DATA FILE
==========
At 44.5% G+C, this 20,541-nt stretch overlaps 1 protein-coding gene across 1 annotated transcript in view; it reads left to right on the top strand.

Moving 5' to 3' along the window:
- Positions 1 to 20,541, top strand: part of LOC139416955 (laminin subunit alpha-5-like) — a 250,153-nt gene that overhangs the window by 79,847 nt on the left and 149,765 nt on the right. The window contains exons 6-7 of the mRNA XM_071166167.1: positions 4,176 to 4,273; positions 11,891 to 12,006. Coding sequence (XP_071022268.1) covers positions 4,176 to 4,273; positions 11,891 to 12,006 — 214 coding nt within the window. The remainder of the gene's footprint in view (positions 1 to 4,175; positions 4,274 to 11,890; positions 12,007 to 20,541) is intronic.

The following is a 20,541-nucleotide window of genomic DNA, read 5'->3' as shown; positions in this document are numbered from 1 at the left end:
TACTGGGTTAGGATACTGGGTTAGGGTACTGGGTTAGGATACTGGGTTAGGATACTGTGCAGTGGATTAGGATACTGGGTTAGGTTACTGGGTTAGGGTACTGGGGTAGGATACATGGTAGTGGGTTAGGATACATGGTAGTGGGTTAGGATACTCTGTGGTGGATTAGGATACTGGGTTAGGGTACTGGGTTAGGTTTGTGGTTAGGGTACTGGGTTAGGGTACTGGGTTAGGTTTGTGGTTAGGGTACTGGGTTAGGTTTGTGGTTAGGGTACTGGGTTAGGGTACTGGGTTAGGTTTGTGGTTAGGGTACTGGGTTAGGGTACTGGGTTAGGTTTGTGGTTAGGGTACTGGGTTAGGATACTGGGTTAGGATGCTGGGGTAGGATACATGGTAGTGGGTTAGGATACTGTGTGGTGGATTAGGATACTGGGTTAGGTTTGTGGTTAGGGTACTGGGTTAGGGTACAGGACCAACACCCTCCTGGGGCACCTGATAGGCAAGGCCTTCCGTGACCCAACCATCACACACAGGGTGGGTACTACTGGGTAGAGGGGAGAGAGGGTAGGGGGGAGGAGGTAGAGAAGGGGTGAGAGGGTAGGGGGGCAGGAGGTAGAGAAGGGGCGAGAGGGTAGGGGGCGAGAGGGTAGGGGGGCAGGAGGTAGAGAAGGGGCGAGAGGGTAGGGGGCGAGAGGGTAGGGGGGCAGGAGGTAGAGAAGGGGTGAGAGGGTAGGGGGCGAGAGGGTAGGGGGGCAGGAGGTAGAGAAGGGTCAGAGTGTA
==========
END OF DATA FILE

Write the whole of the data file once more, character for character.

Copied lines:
At 44.5% G+C, this 20,541-nt stretch overlaps 1 protein-coding gene across 1 annotated transcript in view; it reads left to right on the top strand.

Moving 5' to 3' along the window:
- Positions 1 to 20,541, top strand: part of LOC139416955 (laminin subunit alpha-5-like) — a 250,153-nt gene that overhangs the window by 79,847 nt on the left and 149,765 nt on the right. The window contains exons 6-7 of the mRNA XM_071166167.1: positions 4,176 to 4,273; positions 11,891 to 12,006. Coding sequence (XP_071022268.1) covers positions 4,176 to 4,273; positions 11,891 to 12,006 — 214 coding nt within the window. The remainder of the gene's footprint in view (positions 1 to 4,175; positions 4,274 to 11,890; positions 12,007 to 20,541) is intronic.

The following is a 20,541-nucleotide window of genomic DNA, read 5'->3' as shown; positions in this document are numbered from 1 at the left end:
TACTGGGTTAGGATACTGGGTTAGGGTACTGGGTTAGGATACTGGGTTAGGATACTGTGCAGTGGATTAGGATACTGGGTTAGGTTACTGGGTTAGGGTACTGGGGTAGGATACATGGTAGTGGGTTAGGATACATGGTAGTGGGTTAGGATACTCTGTGGTGGATTAGGATACTGGGTTAGGGTACTGGGTTAGGTTTGTGGTTAGGGTACTGGGTTAGGGTACTGGGTTAGGTTTGTGGTTAGGGTACTGGGTTAGGTTTGTGGTTAGGGTACTGGGTTAGGGTACTGGGTTAGGTTTGTGGTTAGGGTACTGGGTTAGGGTACTGGGTTAGGTTTGTGGTTAGGGTACTGGGTTAGGATACTGGGTTAGGATGCTGGGGTAGGATACATGGTAGTGGGTTAGGATACTGTGTGGTGGATTAGGATACTGGGTTAGGTTTGTGGTTAGGGTACTGGGTTAGGGTACAGGACCAACACCCTCCTGGGGCACCTGATAGGCAAGGCCTTCCGTGACCCAACCATCACACACAGGGTGGGTACTACTGGGTAGAGGGGAGAGAGGGTAGGGGGGAGGAGGTAGAGAAGGGGTGAGAGGGTAGGGGGGCAGGAGGTAGAGAAGGGGCGAGAGGGTAGGGGGCGAGAGGGTAGGGGGGCAGGAGGTAGAGAAGGGGCGAGAGGGTAGGGGGCGAGAGGGTAGGGGGGCAGGAGGTAGAGAAGGGGTGAGAGGGTAGGGGGCGAGAGGGTAGGGGGGCAGGAGGTAGAGAAGGGTCAGAGTGTA